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Republican congresswoman Michelle Bachmann
Republican congresswoman Michelle Bachmann
Image: AP Photo/Jim Cole

US presidential hopeful accused of 'pants on fire-esque' falsehoods

Hopeful for the 2012 Republican nomination Michelle Bachmann has been dropping untruth bombs quite a lot recently.
Jun 27th 2011, 10:36 PM 1,068 12

REPUBLICAN PRESIDENTIAL HOPEFUL Michelle Bachman’s claim that she has “never gotten a penny” from a family farm that’s been subsidized by the government is at odds with her financial disclosure statements. They show tens of thousands in personal income from the operation.

And, on a less-substantive note, she flubbed her hometown history Monday when declaring “John Wayne was from Waterloo, Iowa,” and “that’s the kind of spirit that I have, too,” in running for president.

The actor was born nearly 150 miles away. It was the serial killer John Wayne Gacy Jr. who lived, for a time, in Waterloo.

Those were among the latest examples of how the Minnesota congresswoman has become one to watch — for inaccuracies as well as rising support — in the Republican presidential race.

Pants on fire

Bachmann’s wildly off-base assertion last month that a NATO airstrike might have killed as many as 30,000 Libyan civilians, her misrepresentations of the health care law, misfires on other aspects of President Barack Obama’s record and historical inaccuracies have saddled her with a reputation for uttering populist jibes that don’t hold up.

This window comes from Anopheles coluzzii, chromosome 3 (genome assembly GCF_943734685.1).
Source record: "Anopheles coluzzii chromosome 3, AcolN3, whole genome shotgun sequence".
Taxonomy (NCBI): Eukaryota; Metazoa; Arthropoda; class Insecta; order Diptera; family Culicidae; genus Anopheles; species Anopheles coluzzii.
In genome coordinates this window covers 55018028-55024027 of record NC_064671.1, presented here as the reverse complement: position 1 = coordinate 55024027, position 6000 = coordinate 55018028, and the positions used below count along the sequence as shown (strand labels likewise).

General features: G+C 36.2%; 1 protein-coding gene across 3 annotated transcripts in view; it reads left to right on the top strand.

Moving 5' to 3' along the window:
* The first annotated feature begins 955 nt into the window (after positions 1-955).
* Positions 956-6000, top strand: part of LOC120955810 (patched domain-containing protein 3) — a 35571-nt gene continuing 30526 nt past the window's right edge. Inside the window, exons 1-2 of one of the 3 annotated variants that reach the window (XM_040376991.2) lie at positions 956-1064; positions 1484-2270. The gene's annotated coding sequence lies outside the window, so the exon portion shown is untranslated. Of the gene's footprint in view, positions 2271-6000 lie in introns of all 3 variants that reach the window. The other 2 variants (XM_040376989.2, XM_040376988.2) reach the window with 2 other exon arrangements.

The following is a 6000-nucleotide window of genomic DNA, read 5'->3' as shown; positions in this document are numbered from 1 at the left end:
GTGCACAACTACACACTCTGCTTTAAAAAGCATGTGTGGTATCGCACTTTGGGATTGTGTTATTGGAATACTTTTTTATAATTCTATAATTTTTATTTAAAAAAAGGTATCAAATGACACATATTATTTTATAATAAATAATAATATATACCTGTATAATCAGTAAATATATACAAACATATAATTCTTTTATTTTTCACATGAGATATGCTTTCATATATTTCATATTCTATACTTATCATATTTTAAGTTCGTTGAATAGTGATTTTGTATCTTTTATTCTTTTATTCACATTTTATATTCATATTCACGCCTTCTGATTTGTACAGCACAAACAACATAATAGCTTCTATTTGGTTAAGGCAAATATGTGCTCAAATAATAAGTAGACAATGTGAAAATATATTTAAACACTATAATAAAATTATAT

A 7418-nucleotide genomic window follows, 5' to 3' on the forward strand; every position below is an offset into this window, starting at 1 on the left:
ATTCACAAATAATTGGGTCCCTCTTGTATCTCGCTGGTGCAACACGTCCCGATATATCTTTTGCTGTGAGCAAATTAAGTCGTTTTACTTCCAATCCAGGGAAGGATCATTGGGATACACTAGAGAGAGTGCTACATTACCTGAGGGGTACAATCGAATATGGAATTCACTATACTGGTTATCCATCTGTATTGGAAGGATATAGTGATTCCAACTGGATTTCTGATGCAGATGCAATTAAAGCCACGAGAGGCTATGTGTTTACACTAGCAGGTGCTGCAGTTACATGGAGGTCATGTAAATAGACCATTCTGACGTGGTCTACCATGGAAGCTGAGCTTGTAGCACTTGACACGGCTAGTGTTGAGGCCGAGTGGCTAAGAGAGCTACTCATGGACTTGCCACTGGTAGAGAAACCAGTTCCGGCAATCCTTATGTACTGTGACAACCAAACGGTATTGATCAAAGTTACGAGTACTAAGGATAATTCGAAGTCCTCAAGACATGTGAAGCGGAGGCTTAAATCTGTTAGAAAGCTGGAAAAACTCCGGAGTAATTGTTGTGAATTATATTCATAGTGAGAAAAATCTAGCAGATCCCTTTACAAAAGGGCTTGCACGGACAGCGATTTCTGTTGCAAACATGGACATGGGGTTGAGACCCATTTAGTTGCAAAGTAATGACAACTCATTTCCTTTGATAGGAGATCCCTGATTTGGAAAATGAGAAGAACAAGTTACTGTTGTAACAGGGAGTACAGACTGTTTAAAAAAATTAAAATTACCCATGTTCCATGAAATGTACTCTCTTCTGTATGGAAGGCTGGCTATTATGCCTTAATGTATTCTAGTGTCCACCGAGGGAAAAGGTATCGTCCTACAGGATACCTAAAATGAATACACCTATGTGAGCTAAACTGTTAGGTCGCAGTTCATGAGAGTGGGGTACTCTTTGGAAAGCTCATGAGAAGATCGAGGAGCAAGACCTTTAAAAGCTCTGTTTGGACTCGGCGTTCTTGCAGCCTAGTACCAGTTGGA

She announced her candidacy today in Iowa with a speech typical for someone joining the campaign. It laid out the broad themes of her candidacy and mostly avoided the Bachmann bomblets that have grabbed attention — and often fizzled under scrutiny — in the long lead-up.

The more the political season heats up, the more that exaggerations and sound-bite oversimplifications emanate from the Republicans going after Obama — and from the Democrats playing defense. Still, Bachmann’s record on this score is distinct.

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Examining 24 of her statements, Politifact.com, the Pulitzer Prize-winning fact-checking service of the St. Petersburg (Florida) Times, found just one to be fully true and 17 to be false (seven of them “pants on fire” false). No other Republican candidate whose statements have been vigorously vetted matched that record of inaccuracy.

- AP

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